This morning at breakfast, I noticed that my 6-year-old daughter, Kitty, was looking a little sad.

Typically, Kitty is a pretty happy-go-lucky little girl. She is low maintenance. Low drama. Rarely complains. Always gets along well with others. Always happy….Basically, a really great kid.

So, to see her looking sad took me a little bit by surprise.

When I asked her what was the matter, she burst into tears. For the next 15 minutes, she sobbed in my arms and talked about how much she missed her friends and her teacher and her school, and how she was afraid she might never see them again.

Ugh. Talk about ripping my heart out.

These are hard times, aren’t they?

The first week of this quarantine, I feel like I walked around in a daze – almost in disbelief over what was happening. I didn’t know anything about pandemics or flattening curves. In true extrovert fashion, I would have never purposefully engaged in anything close to social distancing. Without question, I definitely took luxuries like getting my nails done, or going to Starbucks, or – dare I say – buying toilet paper, for granted.

Now that we are in week three, things are getting real.

Like Kitty, I miss my friends. I miss teaching. I miss going to the gym. I miss in person church services and Maple Tree appointments.

On some level, it seems like this might go on forever.

But (I keep reminding myself) this is temporary.

At some point, this quarantine WILL come to an end. Businesses will once again open. We will return to our normal lives. COVID-19 will be a distant memory. Something our children and grandchildren will talk about.

However, knowing this is a temporary situation doesn’t necessarily make it any easier to live through right now. If we are not intentional about what we focus our mind’s on, we can easily give into anxiety or despair over things we have absolutely no control over.

Because, let’s face it. We can’t control how long this quarantine will last. We can’t control whether or not we will get sick with the coronavirus….or any virus, for that matter. We can’t control if the grocery store will be stocked the next time we need food. We can’t control when (or if) our children will go back to school this year.

BUT, there are some things within our control.

You see, just as we always teach at Maple Tree, health is not merely the absence of illness. It involves your whole self – physical, mental, and spiritual. There are things we can do…choices we can make each and every day to help us not only survive this quarantine, but – dare I say – THRIVE during this quarantine!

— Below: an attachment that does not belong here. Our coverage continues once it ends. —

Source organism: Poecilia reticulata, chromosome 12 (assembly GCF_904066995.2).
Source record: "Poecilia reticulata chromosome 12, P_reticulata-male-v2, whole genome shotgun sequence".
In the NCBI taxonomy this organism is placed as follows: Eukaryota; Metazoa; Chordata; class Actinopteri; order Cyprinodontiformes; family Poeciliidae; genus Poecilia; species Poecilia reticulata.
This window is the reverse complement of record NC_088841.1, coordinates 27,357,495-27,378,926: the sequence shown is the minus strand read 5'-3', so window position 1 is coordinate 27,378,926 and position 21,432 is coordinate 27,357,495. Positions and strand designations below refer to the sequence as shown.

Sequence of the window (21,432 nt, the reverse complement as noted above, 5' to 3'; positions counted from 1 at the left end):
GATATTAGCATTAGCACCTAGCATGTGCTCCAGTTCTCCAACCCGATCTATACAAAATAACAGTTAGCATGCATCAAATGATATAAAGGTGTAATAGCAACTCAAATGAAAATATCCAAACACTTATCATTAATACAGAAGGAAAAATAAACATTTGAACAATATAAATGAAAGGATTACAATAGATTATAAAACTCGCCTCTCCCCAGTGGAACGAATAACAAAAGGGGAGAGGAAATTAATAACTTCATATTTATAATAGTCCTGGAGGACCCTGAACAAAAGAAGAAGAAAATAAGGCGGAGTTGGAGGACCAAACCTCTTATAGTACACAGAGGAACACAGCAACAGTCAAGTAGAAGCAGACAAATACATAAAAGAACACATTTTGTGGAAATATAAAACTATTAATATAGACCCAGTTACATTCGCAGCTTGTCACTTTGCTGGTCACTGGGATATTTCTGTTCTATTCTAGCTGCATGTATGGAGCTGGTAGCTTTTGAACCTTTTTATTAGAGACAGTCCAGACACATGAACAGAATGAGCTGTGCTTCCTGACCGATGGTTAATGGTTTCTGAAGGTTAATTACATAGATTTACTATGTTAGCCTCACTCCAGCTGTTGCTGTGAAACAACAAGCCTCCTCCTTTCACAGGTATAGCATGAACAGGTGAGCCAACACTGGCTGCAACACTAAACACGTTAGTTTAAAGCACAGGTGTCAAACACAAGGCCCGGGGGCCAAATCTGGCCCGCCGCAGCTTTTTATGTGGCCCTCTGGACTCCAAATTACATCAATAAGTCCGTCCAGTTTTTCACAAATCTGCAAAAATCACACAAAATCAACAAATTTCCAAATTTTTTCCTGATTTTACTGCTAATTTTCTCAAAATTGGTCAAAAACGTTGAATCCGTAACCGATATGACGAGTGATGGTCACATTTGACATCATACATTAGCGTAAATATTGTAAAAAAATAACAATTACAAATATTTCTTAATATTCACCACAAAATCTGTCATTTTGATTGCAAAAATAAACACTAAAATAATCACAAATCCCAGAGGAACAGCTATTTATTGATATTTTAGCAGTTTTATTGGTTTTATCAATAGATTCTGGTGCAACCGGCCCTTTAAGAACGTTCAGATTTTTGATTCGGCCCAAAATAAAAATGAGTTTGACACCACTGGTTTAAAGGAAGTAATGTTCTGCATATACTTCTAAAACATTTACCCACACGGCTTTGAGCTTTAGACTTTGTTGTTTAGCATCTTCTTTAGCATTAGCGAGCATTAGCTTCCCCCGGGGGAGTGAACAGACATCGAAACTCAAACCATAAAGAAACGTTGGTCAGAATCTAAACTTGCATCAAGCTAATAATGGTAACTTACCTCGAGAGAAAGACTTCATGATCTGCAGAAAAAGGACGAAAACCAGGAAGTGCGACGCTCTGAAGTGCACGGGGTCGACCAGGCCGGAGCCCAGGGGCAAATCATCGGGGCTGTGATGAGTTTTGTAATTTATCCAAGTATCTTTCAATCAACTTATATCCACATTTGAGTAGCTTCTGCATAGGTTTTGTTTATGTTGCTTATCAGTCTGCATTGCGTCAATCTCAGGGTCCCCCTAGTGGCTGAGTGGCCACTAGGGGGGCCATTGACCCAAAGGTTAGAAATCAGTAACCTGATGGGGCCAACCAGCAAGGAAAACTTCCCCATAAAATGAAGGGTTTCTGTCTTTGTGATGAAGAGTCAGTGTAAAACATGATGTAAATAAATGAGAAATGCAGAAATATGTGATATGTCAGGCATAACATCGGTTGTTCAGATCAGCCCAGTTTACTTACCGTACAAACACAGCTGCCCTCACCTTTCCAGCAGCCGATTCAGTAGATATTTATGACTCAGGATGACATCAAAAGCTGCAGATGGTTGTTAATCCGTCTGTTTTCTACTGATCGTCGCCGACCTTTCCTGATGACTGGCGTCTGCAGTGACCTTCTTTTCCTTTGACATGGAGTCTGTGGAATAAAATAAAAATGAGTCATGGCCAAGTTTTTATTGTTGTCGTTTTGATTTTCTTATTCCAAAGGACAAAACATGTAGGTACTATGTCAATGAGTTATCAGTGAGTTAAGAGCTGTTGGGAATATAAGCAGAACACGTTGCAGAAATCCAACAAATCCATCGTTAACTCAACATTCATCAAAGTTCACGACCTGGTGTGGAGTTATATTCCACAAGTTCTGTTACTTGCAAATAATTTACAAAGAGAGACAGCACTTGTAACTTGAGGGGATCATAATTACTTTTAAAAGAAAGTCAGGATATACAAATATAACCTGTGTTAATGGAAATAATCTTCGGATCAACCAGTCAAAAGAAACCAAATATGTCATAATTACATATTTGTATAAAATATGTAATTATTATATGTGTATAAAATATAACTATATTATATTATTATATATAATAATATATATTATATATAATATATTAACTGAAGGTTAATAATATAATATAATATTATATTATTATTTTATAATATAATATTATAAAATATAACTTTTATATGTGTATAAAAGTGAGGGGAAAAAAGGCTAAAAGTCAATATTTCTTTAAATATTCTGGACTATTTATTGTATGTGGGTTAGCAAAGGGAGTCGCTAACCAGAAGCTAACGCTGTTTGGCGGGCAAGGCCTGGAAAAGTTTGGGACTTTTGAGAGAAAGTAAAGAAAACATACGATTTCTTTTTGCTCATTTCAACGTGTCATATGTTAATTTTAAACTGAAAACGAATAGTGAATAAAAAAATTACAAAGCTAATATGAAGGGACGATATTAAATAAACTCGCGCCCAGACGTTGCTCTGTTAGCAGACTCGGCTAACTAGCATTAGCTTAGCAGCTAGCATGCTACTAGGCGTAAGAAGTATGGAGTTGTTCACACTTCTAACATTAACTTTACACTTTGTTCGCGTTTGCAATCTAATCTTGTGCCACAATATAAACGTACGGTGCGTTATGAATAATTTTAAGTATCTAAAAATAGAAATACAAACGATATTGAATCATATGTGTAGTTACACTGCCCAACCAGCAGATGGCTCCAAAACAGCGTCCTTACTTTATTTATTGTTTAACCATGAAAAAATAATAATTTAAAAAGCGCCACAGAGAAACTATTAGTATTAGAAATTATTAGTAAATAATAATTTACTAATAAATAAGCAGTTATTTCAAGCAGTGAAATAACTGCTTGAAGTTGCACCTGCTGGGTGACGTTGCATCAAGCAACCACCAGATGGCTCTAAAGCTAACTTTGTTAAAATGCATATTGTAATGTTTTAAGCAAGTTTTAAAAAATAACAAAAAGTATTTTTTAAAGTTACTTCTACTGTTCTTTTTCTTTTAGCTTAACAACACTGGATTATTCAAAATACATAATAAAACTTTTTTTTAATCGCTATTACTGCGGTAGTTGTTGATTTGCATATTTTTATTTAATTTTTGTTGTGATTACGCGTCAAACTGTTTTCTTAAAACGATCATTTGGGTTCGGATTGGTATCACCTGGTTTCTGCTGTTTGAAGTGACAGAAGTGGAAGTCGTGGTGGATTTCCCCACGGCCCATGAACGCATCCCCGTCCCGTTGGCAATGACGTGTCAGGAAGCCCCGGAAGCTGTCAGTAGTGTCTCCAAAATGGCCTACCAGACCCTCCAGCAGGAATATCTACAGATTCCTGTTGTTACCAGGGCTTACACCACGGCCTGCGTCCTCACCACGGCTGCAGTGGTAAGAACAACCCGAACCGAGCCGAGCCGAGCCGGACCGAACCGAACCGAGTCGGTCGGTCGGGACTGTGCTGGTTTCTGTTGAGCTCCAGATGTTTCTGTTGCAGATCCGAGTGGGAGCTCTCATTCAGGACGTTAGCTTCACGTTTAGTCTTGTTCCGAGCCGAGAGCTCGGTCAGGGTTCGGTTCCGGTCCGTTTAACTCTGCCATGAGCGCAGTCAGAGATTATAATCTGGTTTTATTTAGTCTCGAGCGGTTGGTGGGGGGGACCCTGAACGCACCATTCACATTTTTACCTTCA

If you have been struggling, I want to offer some tips that might help.

  1. Create a schedule – something to keep you on track each day. Wake up at the same time each morning. Shower. Get dressed. Make your bed. Have a “to do” list of things you would like to accomplish. Put boundaries around your work time. Be sure to include leisure time. Plan out your meals and your workouts. If you have children in the home, figure out when you will help them with their school work. It might even help to create a schedule for them
  2. Take steps to decrease feelings of isolation – This goes for you, if you live alone, or if you know someone who lives alone. Check on your friends. Call them. Send them a quick text to let them know you are thinking of them. Send them a letter in the mail. If you are feeling lonely, don’t be afraid to reach out to someone. Now more than ever before, I have seen people coming together to show their support. You are not alone in this!
  3. Take advantage of the help that is available to you – sure, things look a little different these days. Rather than coming into Maple Tree for your exercise sessions, maybe now you participate on a Zoom call. Maybe you are communicating with your doctor through a Telehealth service. Just because help looks a little different, doesn’t mean there is none to be found! Talk to your doctors, participate in your exercise sessions, take your medications, ask for help if you need it! Help is here!
  4. Get outside – There is something to be said about the healing, calming power of nature. Not only is Vitamin D good for your body, it is also good for your emotions. Take some time each day to get outside – whether that is on a walk, or just to sit and enjoy the beauty of the world we live in.
  5. Live on purpose….with purpose – Knowing that each and every day I have to get out of bed and show up for my family….and show up for all of you….has given me a sense of purpose. I know I need to keep it together, because I want to help others do the same. Therefore, now more than ever I have clung to my faith. I am reading my Bible each day, praying more than ever, and journaling my thoughts.

Maybe you are not a person of faith. There are still things you can do to help you live with a sense of purpose. You can do simple acts of kindness or start a gratitude journal. You can contact a local organization and ask if they have any remote volunteer work you can help them with. Pick up and deliver groceries for someone. Drop a friend a note of encouragement. There are many things you can do!

Yes, these are hard times.

But, my friend, you can do hard things!